Brazilian Steam merchant
|Completed||1913 - Flensburger Schiffsbau-Ges., Flensburg|
|Owner||Cia de Navegação Lloyd Brasileiro, Rio de Janeiro|
|Homeport||Rio de Janeiro|
|Date of attack||1 May 1942||Nationality: Brazilian|
|Fate||Sunk by U-162 (Jürgen Wattenberg)|
|Position||10° 12'N, 57° 16'W - Grid EO 2121|
|Complement||72 (7 dead and 65 survivors).|
|Route||Rio de Janeiro - Pernambuco - New York|
|Cargo||7500 tons of general cargo, including coffee, cocoa, castor oil seed and cotton|
|History||Completed in March 1913 as German Alrich for Roland Linie AG (Globus Reederei), Bremen. 1914 interned in Rio de Janeiro, Brazil. On 2 June 1917 seized by Brazil and renamed Parnahyba. |
|Notes on event|
At 20.46 hours on 1 May 1942 the unescorted and neutral Parnahyba (Master Raul Francisco Diegali) was hit on the port side aft of amidships in the empty port bunker by one G7e torpedo from U-162 while steaming on a non-evasive course at 10.5 knots in clear weather and calm sea about 220 miles east of Trinidad. The ship was flying a Brazilian flag but was attacked without warning because she was armed with a 5in gun aft. The crew of 71 men and one passenger immediately abandoned ship in three lifeboats after sending a distress signal, although she was only settling slowly by the stern. The U-boat surfaced 10 minutes later and finished off the Parnahyba with 66 rounds from the deck gun and 20 rounds from the 37mm anti-aircraft gun. The ship caught fire and sank by the bow after two hours and a half. In the afternoon of 3 May, the 26 occupants of one lifeboat were picked up by the Canadian motor merchant Turret Cape and landed at Georgetown the next day. Another lifeboat with 16 occupants made landfall on Trinidad and the remaining survivors were picked up by the Spanish steam passenger ship Cabo de Hornos and taken to Rio de Janeiro.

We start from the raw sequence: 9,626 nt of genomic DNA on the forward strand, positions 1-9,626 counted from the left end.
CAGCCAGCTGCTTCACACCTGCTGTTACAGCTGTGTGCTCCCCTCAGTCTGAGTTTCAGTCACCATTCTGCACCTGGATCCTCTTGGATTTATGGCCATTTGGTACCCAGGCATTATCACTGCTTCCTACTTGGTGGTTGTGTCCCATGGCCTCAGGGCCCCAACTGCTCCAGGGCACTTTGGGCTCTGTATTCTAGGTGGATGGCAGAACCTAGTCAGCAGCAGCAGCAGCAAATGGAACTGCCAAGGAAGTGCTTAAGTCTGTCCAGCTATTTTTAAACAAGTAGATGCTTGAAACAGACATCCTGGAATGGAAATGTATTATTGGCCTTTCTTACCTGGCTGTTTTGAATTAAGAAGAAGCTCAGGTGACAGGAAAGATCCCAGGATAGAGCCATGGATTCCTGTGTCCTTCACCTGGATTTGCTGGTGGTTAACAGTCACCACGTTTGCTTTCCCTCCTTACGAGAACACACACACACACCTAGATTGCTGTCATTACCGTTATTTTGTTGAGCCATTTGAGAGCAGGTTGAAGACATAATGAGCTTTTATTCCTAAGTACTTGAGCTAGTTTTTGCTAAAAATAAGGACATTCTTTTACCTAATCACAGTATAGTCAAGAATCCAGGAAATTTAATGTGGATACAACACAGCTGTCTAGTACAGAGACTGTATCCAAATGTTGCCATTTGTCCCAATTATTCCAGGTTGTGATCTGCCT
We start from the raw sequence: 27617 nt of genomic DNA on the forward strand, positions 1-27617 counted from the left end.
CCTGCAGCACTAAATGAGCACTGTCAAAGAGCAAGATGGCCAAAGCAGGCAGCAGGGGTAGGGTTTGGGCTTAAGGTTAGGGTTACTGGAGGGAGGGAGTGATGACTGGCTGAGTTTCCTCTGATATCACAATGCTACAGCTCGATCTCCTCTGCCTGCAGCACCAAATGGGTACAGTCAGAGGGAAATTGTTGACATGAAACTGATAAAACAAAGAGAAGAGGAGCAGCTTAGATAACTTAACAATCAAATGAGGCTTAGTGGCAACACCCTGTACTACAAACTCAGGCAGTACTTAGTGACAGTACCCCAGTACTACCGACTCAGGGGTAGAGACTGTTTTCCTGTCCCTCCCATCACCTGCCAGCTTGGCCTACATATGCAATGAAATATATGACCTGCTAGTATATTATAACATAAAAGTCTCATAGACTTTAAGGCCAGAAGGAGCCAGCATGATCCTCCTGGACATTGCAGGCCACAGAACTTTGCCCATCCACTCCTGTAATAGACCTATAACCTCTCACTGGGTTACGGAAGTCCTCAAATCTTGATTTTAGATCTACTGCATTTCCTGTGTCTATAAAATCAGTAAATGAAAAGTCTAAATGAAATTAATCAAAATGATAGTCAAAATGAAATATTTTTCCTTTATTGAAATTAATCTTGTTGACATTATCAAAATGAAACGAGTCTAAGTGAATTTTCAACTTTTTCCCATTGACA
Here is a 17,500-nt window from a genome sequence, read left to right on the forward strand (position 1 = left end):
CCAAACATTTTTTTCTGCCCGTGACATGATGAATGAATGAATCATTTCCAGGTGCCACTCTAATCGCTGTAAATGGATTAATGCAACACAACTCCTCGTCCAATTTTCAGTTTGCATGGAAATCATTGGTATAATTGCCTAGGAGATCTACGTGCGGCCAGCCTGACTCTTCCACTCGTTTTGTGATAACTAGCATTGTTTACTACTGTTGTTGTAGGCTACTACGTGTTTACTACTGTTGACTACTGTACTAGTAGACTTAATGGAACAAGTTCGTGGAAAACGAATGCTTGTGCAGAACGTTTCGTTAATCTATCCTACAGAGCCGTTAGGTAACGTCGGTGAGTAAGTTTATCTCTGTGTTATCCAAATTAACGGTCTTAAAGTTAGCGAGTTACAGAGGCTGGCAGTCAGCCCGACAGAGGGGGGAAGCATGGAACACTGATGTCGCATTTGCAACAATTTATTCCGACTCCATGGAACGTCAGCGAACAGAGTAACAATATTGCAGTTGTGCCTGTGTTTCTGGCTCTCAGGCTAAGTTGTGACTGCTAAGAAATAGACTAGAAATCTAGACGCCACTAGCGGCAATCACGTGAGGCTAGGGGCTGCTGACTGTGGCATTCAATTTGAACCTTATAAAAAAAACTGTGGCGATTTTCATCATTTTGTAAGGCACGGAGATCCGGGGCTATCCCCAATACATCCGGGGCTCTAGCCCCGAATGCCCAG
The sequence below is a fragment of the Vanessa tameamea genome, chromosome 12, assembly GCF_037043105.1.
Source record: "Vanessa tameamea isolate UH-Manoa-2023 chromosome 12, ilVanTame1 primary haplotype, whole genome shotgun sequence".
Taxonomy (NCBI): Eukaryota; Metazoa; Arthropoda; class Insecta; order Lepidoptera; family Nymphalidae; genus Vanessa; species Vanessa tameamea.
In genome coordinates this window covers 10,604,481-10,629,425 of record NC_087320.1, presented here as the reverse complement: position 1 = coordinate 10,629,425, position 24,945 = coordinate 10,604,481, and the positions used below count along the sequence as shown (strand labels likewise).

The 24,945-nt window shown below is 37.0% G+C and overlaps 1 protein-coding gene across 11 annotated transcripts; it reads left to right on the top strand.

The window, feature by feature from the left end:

|On board||We have details of 1 people who were on board.|
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